I thought of computers as very low class. I thought of myself as a pure mathematician and was interested in partial differential equations and topology and things like that. ---->>>

We have experienced an utter explosion in investigative techniques. Walk the streets, look at the cameras! They are now recognising people automatically from photos; we have DNA fingerprinting, infrascan photos that can identify you from the veins in your face. ---->>>

I really believe in the radical viewpoint. And I have always believed that one's politics and the character of his particular work are inseparable. ---->>>

Two people can work on a problem better than one. ---->>>

I think, and I've thought this for a long time, that we live, roughly speaking, in the last generation of human beings. ---->>>

It isn't that secrets are never needed in security. It's that they are never desirable. ---->>>

No right of private conversation was enumerated in the Constitution. I suppose it never occurred to anyone at the time that it could be prevented. ---->>>

I liked Berkeley tremendously, Berkeley was a very leftist campus. I came to love that city as much as I love Paris or the south of France or New York. ---->>>

I am not convinced that lack of encryption is the primary problem. The problem with the Internet is that it is meant for communications among non-friends. ---->>>

I call up Amazon. It seems to me they do a major thing wrong, right. I mean, they protect me against the loss of a $50 liability I have of something on my credit card, but they do nothing to protect me against somebody who is watching to see what books I'm interested in, what new perversions I've developed. ---->>>

I certainly enjoy going on stage and lecturing and talking to Congress. That's a personality explanation. And given government proposals, I thought I had a clear view that they were antagonistic to human freedom. ---->>>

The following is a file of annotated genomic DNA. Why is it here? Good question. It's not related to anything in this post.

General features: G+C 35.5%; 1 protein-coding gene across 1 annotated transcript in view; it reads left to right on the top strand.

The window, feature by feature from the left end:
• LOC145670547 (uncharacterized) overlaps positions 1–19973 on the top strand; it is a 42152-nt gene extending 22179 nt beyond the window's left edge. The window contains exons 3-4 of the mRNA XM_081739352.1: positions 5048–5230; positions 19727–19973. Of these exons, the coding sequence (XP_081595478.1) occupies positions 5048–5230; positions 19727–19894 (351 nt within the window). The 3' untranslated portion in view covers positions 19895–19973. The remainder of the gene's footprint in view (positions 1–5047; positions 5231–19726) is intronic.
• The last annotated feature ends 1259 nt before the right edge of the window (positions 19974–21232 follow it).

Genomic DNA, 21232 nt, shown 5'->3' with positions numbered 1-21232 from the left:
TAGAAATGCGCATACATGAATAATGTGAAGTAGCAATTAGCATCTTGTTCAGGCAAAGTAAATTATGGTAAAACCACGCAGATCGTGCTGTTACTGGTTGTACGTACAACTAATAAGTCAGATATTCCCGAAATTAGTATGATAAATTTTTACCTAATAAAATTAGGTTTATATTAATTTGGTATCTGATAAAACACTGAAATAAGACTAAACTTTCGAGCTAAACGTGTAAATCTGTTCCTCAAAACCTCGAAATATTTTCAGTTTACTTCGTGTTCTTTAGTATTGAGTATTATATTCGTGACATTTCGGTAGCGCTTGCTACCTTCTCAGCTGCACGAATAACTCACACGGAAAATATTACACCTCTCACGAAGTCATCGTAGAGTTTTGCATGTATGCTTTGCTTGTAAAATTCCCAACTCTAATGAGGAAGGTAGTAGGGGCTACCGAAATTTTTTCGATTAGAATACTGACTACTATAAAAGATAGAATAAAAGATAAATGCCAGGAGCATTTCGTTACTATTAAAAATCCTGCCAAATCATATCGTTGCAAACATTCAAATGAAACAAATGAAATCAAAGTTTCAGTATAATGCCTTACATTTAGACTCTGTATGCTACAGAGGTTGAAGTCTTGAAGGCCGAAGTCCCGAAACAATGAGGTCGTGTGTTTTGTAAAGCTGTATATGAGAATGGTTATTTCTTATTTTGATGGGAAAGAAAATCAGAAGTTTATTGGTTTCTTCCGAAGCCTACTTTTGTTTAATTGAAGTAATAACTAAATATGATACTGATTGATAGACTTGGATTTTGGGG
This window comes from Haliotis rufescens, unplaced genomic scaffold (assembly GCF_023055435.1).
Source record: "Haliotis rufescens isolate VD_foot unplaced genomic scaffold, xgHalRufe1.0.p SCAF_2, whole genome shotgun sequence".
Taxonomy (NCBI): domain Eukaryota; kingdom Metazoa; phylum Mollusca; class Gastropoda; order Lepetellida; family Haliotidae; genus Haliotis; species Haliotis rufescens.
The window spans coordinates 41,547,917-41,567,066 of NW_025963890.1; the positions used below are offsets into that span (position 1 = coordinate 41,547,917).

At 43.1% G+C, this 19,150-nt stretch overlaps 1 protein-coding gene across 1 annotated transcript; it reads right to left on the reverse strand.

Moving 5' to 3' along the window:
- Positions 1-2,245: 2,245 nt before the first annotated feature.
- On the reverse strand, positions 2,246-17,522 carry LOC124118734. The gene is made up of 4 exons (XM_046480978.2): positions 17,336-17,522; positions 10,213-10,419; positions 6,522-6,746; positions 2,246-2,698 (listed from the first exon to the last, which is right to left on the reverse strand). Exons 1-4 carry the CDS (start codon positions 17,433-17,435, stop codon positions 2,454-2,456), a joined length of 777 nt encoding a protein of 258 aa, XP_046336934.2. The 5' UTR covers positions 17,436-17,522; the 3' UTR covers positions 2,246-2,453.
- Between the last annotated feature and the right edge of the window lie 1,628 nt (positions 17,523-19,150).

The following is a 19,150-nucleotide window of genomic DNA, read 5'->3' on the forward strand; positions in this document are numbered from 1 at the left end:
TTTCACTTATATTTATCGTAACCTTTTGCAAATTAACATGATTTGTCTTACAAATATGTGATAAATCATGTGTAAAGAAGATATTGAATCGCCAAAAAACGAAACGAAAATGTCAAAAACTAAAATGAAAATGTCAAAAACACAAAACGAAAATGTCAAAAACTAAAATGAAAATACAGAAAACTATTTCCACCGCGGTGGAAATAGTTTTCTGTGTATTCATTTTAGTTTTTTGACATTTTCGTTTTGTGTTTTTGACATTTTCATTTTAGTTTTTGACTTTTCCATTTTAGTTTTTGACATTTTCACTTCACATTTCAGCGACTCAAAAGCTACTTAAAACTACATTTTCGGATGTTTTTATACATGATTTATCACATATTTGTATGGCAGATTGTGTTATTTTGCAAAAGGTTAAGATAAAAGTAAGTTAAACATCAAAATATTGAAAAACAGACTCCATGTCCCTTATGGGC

I guess, in a very real sense, I'm a Gnostic. I had been looking all my life for some great mystery... I think somewhere deep in my mind is the notion that if I could learn just the right thing, I would be saved. ---->>>

I was, from early on, interested in science. And my parents were very obliging about that. My father used to take me to the museum of natural history, and I knew much more scientific stuff early on. From the time I was 11 or 12, I wanted to be a mathematician. ---->>>

If you are designing cryptosystems, you've got to think about long-term applications. You've got to try to figure out how to build something that is secure against technology in the next century that you cannot even imagine. ---->>>

In a sense, communications networks can be defined entirely by who has cryptographic keys, and I think a lot of networks will work that way in the future. ---->>>

People are leaving trails everywhere they go; automated web crawlers tell you an awful lot about their social activities. The flow of information in fundamentally unobtrusive ways into social control organisations has risen dramatically. ---->>>

People constantly face problems they've never seen before, and they have to solve them somehow. So a million people come up with a million solutions that are just a little bit different. If computing is being done by fewer resources, there will be enormous security gains by pushing things into standard practices. ---->>>

Biography

Nationality: American
Born: 06-05, 1944
Birthplace:
Die:
Occupation: Scientist
Website:

Bailey Whitfield 'Whit' Diffie (born June 5, 1944) is an American cryptographer and one of the pioneers of public-key cryptography. Diffie and Martin Hellman's 1976 paper New Directions in Cryptography introduced a radically new method of distributing cryptographic keys, that helped solve key distribution—a fundamental problem in cryptography (wikipedia)